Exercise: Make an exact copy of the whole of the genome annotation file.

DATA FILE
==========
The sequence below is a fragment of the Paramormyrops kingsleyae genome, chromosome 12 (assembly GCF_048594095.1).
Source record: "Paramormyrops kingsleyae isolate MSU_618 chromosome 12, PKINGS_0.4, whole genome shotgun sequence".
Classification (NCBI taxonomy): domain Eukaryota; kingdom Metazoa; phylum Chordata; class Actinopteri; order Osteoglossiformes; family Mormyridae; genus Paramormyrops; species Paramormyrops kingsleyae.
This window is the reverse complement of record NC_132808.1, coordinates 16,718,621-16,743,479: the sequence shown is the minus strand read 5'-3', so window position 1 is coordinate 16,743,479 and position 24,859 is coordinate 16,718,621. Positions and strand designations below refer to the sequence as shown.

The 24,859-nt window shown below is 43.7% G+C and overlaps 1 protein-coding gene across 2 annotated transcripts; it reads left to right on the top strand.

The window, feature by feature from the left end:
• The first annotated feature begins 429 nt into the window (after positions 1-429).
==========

The sequence below is a fragment of the Paramormyrops kingsleyae genome, chromosome 12 (assembly GCF_048594095.1).
Source record: "Paramormyrops kingsleyae isolate MSU_618 chromosome 12, PKINGS_0.4, whole genome shotgun sequence".
Classification (NCBI taxonomy): domain Eukaryota; kingdom Metazoa; phylum Chordata; class Actinopteri; order Osteoglossiformes; family Mormyridae; genus Paramormyrops; species Paramormyrops kingsleyae.
This window is the reverse complement of record NC_132808.1, coordinates 16,718,621-16,743,479: the sequence shown is the minus strand read 5'-3', so window position 1 is coordinate 16,743,479 and position 24,859 is coordinate 16,718,621. Positions and strand designations below refer to the sequence as shown.

The 24,859-nt window shown below is 43.7% G+C and overlaps 1 protein-coding gene across 2 annotated transcripts; it reads left to right on the top strand.

The window, feature by feature from the left end:
• The first annotated feature begins 429 nt into the window (after positions 1-429).